"No story ever really ends, and I think I know why. "
In fiction writing, stories often start with "Once Upon A Time..." and end with "The End." In between, they often have a traceable plot, a predictable framework they are built on. It's called “three act structure,” and it works like this:
Act One is the set up.
"Roberta lives with her grandmother, helping care for her elderly great-aunt, until one day she finds a map of the farm that shows her grandfather’s treasure hidden under the barn, along with some unreadable marks in a cipher of some kind. Roberta, who has never known her grandfather and yearns to know about her family, starts spending her afternoons digging holes in the unused stalls. But then, she realized that there is a mysterious stranger in town who is also looking for the treasure. Now, she has to find the treasure before he does."
Act Two comes after the main character is committed to the story. It is the building up, the raising of the stakes, the development and the drama.
"Roberta, by this time, is determined to find her grandfather’s treasure, find out what it is, and keep it safe, all before this threatening stranger can steal it. She hears her grandmother having a conversation with someone late at night, but doesn’t know who. Her grandmother refuses to discuss the map, and finally, exasperated by prolonged questioning, burns it. Roberta is now unable to access whatever information was in the coded message. She is furious at her grandmother and they refuse to speak to each other. Rather than giving her more information about her family, the treasure is pulling what little family she has apart. And her digging about in the barn is getting her nowhere. The stranger in town has not been heard from or seen in a week. She is near giving up one night, when she looks out her window and sees someone moving about by lantern light in the barn."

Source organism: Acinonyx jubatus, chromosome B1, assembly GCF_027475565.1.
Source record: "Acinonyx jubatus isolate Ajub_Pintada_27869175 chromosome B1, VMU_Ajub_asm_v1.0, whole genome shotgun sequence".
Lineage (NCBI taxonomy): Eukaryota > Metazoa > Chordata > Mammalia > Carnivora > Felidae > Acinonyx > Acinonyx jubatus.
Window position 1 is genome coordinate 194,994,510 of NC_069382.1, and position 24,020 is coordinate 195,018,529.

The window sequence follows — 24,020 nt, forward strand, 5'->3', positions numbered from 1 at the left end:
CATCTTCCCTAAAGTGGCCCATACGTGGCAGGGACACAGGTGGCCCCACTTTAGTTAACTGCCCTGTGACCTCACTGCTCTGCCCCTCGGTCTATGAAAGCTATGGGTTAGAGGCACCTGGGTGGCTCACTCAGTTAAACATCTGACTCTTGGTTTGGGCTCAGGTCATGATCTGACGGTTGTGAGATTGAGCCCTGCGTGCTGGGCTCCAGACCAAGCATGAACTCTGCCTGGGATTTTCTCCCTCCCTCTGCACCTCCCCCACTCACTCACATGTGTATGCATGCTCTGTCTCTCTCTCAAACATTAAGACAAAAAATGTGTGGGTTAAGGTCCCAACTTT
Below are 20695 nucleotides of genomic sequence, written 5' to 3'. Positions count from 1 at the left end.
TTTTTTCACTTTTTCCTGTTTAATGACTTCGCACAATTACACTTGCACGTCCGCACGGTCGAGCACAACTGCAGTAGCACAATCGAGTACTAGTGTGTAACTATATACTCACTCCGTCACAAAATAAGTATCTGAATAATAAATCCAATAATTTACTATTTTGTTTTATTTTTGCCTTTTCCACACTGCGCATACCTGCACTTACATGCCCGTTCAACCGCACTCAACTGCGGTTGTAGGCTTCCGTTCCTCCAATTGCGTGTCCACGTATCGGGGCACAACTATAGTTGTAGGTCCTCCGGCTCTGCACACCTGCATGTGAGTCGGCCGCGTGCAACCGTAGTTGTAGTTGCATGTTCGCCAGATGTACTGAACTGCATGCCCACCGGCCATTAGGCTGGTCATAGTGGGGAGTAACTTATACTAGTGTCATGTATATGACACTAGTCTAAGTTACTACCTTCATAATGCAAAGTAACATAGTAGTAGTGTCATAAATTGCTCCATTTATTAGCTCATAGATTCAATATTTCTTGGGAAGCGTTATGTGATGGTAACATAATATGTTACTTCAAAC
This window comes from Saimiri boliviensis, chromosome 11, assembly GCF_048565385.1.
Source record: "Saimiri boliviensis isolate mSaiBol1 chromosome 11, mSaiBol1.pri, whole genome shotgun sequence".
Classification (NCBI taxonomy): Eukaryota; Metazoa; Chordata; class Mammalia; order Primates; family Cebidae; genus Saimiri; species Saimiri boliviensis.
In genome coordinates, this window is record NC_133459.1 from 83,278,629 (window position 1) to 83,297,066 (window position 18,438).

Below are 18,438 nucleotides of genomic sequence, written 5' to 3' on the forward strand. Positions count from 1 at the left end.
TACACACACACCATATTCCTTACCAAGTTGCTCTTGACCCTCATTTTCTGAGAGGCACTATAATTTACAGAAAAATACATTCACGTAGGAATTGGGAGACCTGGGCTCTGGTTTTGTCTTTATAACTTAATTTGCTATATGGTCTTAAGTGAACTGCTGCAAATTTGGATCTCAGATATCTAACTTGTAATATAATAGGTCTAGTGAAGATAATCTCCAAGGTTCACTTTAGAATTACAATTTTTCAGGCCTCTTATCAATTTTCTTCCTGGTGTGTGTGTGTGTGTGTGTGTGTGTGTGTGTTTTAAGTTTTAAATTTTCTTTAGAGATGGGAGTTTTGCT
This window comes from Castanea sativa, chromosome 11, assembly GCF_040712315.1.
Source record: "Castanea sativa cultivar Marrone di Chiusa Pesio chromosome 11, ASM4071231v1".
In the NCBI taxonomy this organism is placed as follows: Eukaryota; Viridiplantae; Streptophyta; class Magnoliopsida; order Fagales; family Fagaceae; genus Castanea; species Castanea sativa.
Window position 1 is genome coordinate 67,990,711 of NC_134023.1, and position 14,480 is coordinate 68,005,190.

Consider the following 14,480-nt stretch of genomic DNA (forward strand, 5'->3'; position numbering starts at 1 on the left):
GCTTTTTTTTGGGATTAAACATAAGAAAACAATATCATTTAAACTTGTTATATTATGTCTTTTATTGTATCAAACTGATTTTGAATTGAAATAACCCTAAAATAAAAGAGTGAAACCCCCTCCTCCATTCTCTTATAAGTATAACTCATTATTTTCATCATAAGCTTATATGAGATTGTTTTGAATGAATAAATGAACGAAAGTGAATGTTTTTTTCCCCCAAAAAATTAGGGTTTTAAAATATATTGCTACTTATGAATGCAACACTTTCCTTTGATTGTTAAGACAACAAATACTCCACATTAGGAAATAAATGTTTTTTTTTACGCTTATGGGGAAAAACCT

Act Three contains both the crisis and the “denouement” or winding down. It’s where everything comes together and where the rubber hits the road.
"Roberta sneaks out of her room and into the barn, where she watches a strange man with a copy of the map poke around the barn. She returns to the house to find her grandmother’s shotgun, and confronts the stranger with it. As they talk, the stranger reveals that he is actually her uncle, her mother’s brother and her grandmother’s son. Grandmother, who disapproves of both her husband’s “treasure” and her son’s desire to uncover it, has not spoken to him in years, and burned the map to keep him from getting it. He was able to find another copy hidden by his father and now, having decoded the message, is following the instructions to find the treasure. Roberta and her uncle are lifting the box from it’s hiding place what Grandmother walks in. A family fight ensues, and everything comes out. It turns out that Grandfather’s treasure was books, books that he wrote about his wild adventures as a young man. He buried them in the barn with a treasure map as a game for his sons. But after he died, Grandmother was terrified that reading the stories would make the boys want to leave home and travel the world, so she hid the maps and discouraged searching for them. Everything is tidily wrapped up, explained, and ends in family reconciliation."
Real life isn’t like that. In life, Act One can be interrupted by a sudden and unexpected crisis whose set-up was “off-stage” and unseen. So that Act One is disturbed by Act Three or even Act Four of some completely different story instead of tidily following into Act Two. The stranger in town comes three weeks after Roberta finds the books, and comes straight home to confront his mother. Roberta and her grandmother patch up their relationship over the course of years, including Roberta's husband and children in the saga. Very few things happen at convenient or dramatic times, and when Roberta sneaks out her window it is not at midnight to confront a stranger in the barn with a shotgun, but after lunch one spring day just to see if it could be done if she ever needed to do it.
Sometimes a book that isn’t true mimics the trajectory of a true story. Stories like The Swiss Family Robinson and Mrs. Mike weave in and out of people and events and stories, tracing the path of a life and ignoring three act structure. One one hand, this can make the story feel disjointed and a little unsettled. On the other hand, often the story feels far more true than stories that tie off neatly. Because in real life everything doesn't tie off neatly, because no story ever really ends.
Because people live on and stories continue, and, even after death, the story isn't over.